„The Czech Republic also has a history of repression; Czech people also suffered a lot. That connects us with the Czech people. Tibet is undergoing difficult times, Xi – Ji Ping is now the leader in China and he became sort of the second Mao. In a very planned manner he is carrying out policies that lead to the genocide of the Tibetan people. I came to this country with the hope for support. This hope is also based on the relationship that the Tibetans have with the Czech people and the past of the Czech people. I understood that His Holiness the Dalai-Lama visited Czech Republic several times and met with its leader. My hope is that the support that is there will continue. So I came here with the hope of support for Tibet.“
„You are right, it was a difficult escape. I had to prepare the escape meticulously. What I first did was a video where I explained the circumstances of my decision. I felt that if I don´t succeed with my escape, it should be known why I tries to. So I recorded my own statement and talked on this video about my plan to escape from China. What I also realised was that a lot of people were suffering because of contacts with me. It was clear to me that I had to end this unbearable situation for them. Therefore, my first step was to go to the province of Yunnan in the South of China and then I went to a border town close to Vietnam. And there I found someone who helped me to cross the mountains on a motorbike. He took me over the mountains, the roads were very bad, they were the side roads. It took us two days and two nights to cross the border.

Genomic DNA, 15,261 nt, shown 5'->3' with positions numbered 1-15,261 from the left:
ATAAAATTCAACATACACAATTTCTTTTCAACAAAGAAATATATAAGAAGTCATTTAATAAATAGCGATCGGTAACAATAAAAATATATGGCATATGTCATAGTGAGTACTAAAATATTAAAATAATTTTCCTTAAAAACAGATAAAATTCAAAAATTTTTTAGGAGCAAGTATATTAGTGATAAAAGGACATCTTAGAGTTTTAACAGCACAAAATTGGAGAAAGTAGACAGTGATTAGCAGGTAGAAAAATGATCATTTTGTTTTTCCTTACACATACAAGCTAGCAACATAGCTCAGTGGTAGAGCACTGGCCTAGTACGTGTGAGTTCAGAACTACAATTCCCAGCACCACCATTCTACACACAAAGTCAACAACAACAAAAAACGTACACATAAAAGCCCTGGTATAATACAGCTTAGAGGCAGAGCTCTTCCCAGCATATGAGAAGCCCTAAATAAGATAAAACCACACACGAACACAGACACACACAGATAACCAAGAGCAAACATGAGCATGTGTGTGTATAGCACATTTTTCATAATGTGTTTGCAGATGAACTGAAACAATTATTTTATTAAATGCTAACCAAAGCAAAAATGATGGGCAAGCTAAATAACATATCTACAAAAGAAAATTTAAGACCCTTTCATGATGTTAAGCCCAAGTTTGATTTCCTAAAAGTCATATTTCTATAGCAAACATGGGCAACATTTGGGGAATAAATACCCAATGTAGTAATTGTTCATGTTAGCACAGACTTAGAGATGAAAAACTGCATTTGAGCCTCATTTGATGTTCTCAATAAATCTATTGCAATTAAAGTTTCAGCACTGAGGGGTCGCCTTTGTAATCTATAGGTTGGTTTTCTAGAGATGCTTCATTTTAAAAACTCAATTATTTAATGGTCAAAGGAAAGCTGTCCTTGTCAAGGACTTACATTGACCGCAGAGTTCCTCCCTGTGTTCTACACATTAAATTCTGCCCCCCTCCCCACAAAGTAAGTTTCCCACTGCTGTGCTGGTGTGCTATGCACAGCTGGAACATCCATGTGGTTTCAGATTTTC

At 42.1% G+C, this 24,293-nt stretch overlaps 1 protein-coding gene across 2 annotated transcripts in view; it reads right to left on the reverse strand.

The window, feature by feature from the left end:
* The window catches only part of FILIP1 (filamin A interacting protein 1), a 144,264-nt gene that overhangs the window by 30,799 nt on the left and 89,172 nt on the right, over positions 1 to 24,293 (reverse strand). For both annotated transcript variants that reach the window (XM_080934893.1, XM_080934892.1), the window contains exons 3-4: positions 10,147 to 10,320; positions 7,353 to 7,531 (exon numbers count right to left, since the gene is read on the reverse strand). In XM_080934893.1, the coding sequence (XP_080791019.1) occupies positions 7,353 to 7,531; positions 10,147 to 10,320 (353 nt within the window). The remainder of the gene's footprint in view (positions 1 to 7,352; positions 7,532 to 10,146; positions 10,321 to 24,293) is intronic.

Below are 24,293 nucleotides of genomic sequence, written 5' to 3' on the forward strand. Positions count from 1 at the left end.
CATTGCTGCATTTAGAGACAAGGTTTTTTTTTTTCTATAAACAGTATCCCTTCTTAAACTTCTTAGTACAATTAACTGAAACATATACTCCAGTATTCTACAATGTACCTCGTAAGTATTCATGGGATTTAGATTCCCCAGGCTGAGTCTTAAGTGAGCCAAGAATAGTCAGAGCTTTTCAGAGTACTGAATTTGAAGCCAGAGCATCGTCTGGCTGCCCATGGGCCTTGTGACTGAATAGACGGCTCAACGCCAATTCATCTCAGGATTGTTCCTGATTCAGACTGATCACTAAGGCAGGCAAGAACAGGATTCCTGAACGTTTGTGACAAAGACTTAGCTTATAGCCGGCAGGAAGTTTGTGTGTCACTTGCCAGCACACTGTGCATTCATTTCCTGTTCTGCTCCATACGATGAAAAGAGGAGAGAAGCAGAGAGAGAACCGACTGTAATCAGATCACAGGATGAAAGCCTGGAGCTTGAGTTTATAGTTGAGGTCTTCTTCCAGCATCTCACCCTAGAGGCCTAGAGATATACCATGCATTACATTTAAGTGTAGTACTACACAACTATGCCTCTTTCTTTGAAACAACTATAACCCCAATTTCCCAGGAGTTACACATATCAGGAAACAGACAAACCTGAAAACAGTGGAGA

Having arrived there, I went across some neighbouring countries. Laos, Cambodia, Thailand. Finally, with the help of some friends, I managed to come to Switzerland. And from Switzerland I went to the US.”